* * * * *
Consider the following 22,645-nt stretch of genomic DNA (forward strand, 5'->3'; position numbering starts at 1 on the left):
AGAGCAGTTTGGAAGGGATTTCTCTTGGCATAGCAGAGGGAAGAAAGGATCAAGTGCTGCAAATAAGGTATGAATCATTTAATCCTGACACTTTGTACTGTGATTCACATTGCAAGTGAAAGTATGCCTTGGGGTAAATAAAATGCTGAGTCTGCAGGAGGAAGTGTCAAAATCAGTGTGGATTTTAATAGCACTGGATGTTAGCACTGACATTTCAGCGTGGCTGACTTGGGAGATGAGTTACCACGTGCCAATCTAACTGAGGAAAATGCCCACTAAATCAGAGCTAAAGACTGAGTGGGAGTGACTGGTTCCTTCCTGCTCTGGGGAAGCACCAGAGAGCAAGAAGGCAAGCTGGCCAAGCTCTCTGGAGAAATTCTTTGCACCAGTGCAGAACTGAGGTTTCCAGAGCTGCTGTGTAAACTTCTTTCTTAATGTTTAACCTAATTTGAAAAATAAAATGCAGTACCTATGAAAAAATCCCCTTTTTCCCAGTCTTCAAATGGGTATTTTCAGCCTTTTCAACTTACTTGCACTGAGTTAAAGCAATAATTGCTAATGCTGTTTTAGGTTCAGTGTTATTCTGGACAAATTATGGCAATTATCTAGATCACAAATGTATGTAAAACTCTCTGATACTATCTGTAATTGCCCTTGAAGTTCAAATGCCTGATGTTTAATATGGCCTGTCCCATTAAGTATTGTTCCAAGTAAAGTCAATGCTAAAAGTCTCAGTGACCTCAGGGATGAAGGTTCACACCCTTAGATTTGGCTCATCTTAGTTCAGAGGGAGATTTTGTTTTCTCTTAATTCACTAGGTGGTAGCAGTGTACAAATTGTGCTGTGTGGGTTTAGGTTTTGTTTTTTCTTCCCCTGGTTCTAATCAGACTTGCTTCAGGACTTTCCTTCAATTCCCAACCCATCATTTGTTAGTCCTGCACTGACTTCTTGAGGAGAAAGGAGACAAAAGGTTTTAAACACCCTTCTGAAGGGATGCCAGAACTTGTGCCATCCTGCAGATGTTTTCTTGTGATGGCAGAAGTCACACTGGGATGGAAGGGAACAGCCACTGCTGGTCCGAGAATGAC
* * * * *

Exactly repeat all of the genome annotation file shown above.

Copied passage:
Consider the following 22,645-nt stretch of genomic DNA (forward strand, 5'->3'; position numbering starts at 1 on the left):
AGAGCAGTTTGGAAGGGATTTCTCTTGGCATAGCAGAGGGAAGAAAGGATCAAGTGCTGCAAATAAGGTATGAATCATTTAATCCTGACACTTTGTACTGTGATTCACATTGCAAGTGAAAGTATGCCTTGGGGTAAATAAAATGCTGAGTCTGCAGGAGGAAGTGTCAAAATCAGTGTGGATTTTAATAGCACTGGATGTTAGCACTGACATTTCAGCGTGGCTGACTTGGGAGATGAGTTACCACGTGCCAATCTAACTGAGGAAAATGCCCACTAAATCAGAGCTAAAGACTGAGTGGGAGTGACTGGTTCCTTCCTGCTCTGGGGAAGCACCAGAGAGCAAGAAGGCAAGCTGGCCAAGCTCTCTGGAGAAATTCTTTGCACCAGTGCAGAACTGAGGTTTCCAGAGCTGCTGTGTAAACTTCTTTCTTAATGTTTAACCTAATTTGAAAAATAAAATGCAGTACCTATGAAAAAATCCCCTTTTTCCCAGTCTTCAAATGGGTATTTTCAGCCTTTTCAACTTACTTGCACTGAGTTAAAGCAATAATTGCTAATGCTGTTTTAGGTTCAGTGTTATTCTGGACAAATTATGGCAATTATCTAGATCACAAATGTATGTAAAACTCTCTGATACTATCTGTAATTGCCCTTGAAGTTCAAATGCCTGATGTTTAATATGGCCTGTCCCATTAAGTATTGTTCCAAGTAAAGTCAATGCTAAAAGTCTCAGTGACCTCAGGGATGAAGGTTCACACCCTTAGATTTGGCTCATCTTAGTTCAGAGGGAGATTTTGTTTTCTCTTAATTCACTAGGTGGTAGCAGTGTACAAATTGTGCTGTGTGGGTTTAGGTTTTGTTTTTTCTTCCCCTGGTTCTAATCAGACTTGCTTCAGGACTTTCCTTCAATTCCCAACCCATCATTTGTTAGTCCTGCACTGACTTCTTGAGGAGAAAGGAGACAAAAGGTTTTAAACACCCTTCTGAAGGGATGCCAGAACTTGTGCCATCCTGCAGATGTTTTCTTGTGATGGCAGAAGTCACACTGGGATGGAAGGGAACAGCCACTGCTGGTCCGAGAATGAC